Skim the first paragraphs of the Wiki articles, below. What we can see is just one part of electromagnetic waves of all sizes.
The part we can see is … visible. Dah-dah!
But it gets plenty interesting. Not everyone sees the same thing! And some animals can see radiation that we cannot. Pictures of flowers the way “bees see them” show wild and unexpected patterns. http://www.google.com/search?sugexp=chrome,mod=14&sourceid=chrome&ie=UTF-8&q=how+bees+see+flowers
Our ability to see comes from four receptors in our eyes. One of them only sees in black-and-white, and that’s especially good for night vision. (Notice how all the colors disappear at night?) Those black-and-white loving “rods” are the reason that black-and-white photos, and black-and-white video doesn’t look completely wack — because part of our brain understands those monochrome images very well indeed.
It’s the cones that see color, and there are three kinds of them. One that likes blue, one that likes greens, and one that likes reds. That’s the reason blue, green and red are called “primary colors” … they aren’t really “primary” to anything, except the way our eyes see the radiation.
People who are color blind tend not to be able to distinguish, for example, between “primary” colors such as green and red. To a color blind person, they look much the same.
So finally you’re probably wondering how cool it would be to have extended vision such as bees. Or to even be able to see radiation like Geordi on Star Trek. There are three factors that would tend to limit how useful this is. Some of the other radiation is really fuzzy — our evolution picked radiation that produces sharp images. Also, some of that radiation is dangerous — an animal that was regularly exposed to it would die. Also, some of that radiation has such a long wavelength, even with much bigger eyes and rods and cones we wouldn’t be able to see it.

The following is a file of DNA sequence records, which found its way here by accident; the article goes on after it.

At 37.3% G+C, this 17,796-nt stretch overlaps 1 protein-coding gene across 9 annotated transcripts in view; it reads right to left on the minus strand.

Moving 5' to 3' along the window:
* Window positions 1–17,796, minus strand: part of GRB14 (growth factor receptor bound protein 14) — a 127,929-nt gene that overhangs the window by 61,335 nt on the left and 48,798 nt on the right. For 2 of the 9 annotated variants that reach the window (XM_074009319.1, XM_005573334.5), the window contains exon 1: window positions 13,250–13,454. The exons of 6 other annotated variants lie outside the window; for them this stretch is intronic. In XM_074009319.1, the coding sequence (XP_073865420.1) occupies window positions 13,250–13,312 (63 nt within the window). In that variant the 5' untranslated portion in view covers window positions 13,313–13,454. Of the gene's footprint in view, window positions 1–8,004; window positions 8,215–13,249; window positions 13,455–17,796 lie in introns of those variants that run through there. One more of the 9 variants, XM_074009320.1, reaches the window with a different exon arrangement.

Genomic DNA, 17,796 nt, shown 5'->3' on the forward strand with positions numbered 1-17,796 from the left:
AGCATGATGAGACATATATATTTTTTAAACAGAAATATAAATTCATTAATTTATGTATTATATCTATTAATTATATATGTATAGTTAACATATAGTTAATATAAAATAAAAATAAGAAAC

Finally, human beings can already distinguish something like 10,000,000 colors. That’s far more than enough for most circumstances, and in practice most people cannot easily distinguish between ones that are very close.
But this whole subject does get one thinking, doesn’t it? For example, consider what colors a digital camera “sees”.
The visible spectrum is just one segment of the entire range of electromagnetic wavelengths. The shortest wavelengths in the electromagnetic spectrum are gamma rays–invisible to us, but extremely dangerous when we are exposed to them. Radiowaves are the longest wavelengths. Somewhere in the middle is the visible range of light: violet, blue, green, yellow, orange, and red. These wavelengths are still pretty small, from 400 to 700 nanometers in length, but as freedsmooth mentions, our eyes can still pick them out.
Both the visible and invisible ranges of the electromagnetic spectrum are used in remote sensing technologies–the satellites and other forms of aerial photography that capture images of our earth from afar.
The visible spectrum is a very small portion of electromagnetic spectrum that is visible to the human eye.
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